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Dyslexia is defined as a general term for difficulty interpreting words, letters, or symbols. While dyslexia is part of a group of conditions known as specific learning difficulties (SLD), dyslexia does not affect general intelligence. Individuals with dyslexia often have trouble with reading comprehension, spelling, and writing. Additionally, dyslexic people may not be able to read as quickly or as accurately as those without the condition. Some experts believe that between 5-10% of people have dyslexia, while others say that 17% of the population struggles with reading challenges that could be interpreted as dyslexia. It is because of this that many professionals consider dyslexia to be a group of disorders as opposed to one singular disorder.
Dyslexia is commonly diagnosed during childhood by doctors after specialists in clinics or schools notice certain learning patterns. Unfortunately, there is no single test that can definitely diagnose dyslexia. Doctors review the results of reading tests, a child’s development, their home life, their medical history, vision, hearing, and neurological tests, psychological tests, and reported symptoms to diagnose dyslexia. While it can be diagnosed at several different ages, dyslexia is commonly diagnosed around age 5 or 6 to coincide with kids learning how to read. Some children with dyslexia are not diagnosed until adulthood, and others find that their symptoms change as they get older.
Some telltale signs of dyslexia in childhood may include:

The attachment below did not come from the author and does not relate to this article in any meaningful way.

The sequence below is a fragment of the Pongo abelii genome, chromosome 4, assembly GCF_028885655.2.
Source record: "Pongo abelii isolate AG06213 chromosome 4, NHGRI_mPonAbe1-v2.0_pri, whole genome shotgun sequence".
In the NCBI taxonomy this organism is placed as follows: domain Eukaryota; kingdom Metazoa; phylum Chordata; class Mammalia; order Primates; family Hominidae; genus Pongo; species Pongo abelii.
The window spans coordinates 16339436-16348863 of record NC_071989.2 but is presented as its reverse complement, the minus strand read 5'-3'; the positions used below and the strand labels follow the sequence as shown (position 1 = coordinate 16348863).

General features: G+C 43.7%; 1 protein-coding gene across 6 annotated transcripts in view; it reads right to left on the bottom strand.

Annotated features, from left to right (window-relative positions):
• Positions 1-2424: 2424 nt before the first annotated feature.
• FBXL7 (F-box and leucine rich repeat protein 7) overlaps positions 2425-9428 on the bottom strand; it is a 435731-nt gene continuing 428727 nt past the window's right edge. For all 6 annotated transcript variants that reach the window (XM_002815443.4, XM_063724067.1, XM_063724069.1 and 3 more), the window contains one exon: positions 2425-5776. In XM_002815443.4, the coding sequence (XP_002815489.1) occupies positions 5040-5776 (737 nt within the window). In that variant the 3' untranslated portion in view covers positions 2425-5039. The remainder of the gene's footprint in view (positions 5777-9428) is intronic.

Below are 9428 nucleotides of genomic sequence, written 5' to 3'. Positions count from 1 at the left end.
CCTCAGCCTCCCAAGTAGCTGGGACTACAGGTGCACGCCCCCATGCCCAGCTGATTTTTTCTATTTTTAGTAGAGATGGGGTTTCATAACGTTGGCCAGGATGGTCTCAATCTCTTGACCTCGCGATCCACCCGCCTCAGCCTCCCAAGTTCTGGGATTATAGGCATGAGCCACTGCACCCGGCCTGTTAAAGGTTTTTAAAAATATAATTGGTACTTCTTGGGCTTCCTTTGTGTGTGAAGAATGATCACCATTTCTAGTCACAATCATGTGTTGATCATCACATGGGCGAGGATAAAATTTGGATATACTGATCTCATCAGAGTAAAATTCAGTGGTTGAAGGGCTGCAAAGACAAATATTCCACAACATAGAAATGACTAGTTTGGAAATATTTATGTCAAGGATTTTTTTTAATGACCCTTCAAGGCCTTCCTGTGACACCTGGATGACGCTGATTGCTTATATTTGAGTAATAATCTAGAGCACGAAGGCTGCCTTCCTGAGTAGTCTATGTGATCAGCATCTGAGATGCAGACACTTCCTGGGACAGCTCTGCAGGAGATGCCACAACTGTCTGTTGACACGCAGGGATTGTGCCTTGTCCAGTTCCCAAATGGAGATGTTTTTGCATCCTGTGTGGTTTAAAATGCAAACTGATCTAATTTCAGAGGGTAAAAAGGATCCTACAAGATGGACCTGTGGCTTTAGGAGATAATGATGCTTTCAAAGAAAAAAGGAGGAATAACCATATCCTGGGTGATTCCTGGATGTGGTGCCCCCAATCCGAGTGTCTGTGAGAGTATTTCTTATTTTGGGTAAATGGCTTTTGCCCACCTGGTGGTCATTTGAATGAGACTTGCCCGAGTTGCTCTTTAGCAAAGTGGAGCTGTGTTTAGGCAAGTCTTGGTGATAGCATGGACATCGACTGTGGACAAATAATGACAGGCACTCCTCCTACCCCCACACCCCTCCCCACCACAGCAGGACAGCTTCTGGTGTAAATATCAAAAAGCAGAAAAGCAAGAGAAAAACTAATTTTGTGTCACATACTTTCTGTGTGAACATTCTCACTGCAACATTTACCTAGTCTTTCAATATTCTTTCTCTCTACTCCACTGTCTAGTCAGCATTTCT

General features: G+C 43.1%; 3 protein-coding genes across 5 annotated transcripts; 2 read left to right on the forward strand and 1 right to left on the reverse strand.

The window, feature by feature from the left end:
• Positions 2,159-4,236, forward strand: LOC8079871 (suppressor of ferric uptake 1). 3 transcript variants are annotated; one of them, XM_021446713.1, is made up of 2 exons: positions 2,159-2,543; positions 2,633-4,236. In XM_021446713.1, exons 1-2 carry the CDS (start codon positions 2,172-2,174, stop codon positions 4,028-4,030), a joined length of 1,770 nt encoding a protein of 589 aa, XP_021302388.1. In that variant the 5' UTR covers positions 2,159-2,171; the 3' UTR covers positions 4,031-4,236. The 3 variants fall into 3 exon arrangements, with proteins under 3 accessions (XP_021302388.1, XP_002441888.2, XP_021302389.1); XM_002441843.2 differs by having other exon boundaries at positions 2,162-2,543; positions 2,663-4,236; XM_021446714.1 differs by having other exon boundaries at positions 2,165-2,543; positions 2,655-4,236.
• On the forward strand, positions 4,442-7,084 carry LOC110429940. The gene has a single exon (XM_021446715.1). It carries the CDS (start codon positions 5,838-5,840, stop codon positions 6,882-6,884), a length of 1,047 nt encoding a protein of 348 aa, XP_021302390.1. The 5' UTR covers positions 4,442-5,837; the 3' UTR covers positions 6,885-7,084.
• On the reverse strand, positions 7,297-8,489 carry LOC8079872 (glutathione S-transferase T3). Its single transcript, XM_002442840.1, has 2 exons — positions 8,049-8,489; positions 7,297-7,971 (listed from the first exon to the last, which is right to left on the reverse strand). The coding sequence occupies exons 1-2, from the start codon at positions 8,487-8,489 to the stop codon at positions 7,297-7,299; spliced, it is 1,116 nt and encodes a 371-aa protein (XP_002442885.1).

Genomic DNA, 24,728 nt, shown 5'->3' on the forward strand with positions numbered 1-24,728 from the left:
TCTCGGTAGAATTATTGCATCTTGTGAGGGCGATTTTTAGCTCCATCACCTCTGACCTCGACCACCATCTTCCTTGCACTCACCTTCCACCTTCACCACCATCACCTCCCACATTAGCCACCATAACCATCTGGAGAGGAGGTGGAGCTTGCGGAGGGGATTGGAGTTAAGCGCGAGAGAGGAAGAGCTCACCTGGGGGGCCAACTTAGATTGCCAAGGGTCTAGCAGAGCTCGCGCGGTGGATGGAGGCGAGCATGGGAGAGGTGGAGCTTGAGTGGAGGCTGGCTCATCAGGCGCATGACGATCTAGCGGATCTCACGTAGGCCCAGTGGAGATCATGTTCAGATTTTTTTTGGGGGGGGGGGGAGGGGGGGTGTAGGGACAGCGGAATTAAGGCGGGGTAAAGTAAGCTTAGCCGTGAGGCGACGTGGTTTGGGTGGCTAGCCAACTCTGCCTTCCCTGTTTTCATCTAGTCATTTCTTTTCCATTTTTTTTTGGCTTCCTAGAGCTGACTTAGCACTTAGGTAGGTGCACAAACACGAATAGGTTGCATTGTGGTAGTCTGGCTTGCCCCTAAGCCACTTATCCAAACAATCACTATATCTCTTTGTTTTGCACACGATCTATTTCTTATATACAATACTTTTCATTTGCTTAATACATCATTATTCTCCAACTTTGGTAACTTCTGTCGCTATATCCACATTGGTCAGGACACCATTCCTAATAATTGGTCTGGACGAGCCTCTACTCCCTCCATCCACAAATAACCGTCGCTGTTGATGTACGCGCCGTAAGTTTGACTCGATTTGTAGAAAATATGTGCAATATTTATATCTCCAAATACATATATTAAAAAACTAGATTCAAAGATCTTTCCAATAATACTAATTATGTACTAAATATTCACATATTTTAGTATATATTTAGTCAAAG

It is important to note that while the aforementioned symptoms may indicate dyslexia, they do not mean that every individual who exhibits them has the condition.
If you or your child has dyslexia, one way to show support may be to observe Dyslexia Awareness Month. Shedding light on this condition helps destigmatize it and reduce the shame and embarrassment that may sometimes be associated with children who are diagnosed with learning disabilities. Dyslexia Awareness Month was first established in 2002. Since then, many events and opportunities have come about to help give students more resources to manage their dyslexia. The International Dyslexia Association is one of the best places to find additional information. The site offers stories from people living with dyslexia, insight into dyslexia on a global scale, updated fact sheets, and so much more. CWI Medical does not claim to have any advanced testing mechanisms or screening test for dyslexia.
We offer resources to both consumers and healthcare professionals that include screeners such as eye charts, but would always recommend that medical concerns be addressed by healthcare professionals in a medical setting. While October may be Dyslexia Awareness Month, it always important to make sure that those who struggle with reading comprehension get the tools and confidence they need to succeed year-round. For more information or questions, please reach out to us at CWI Medical.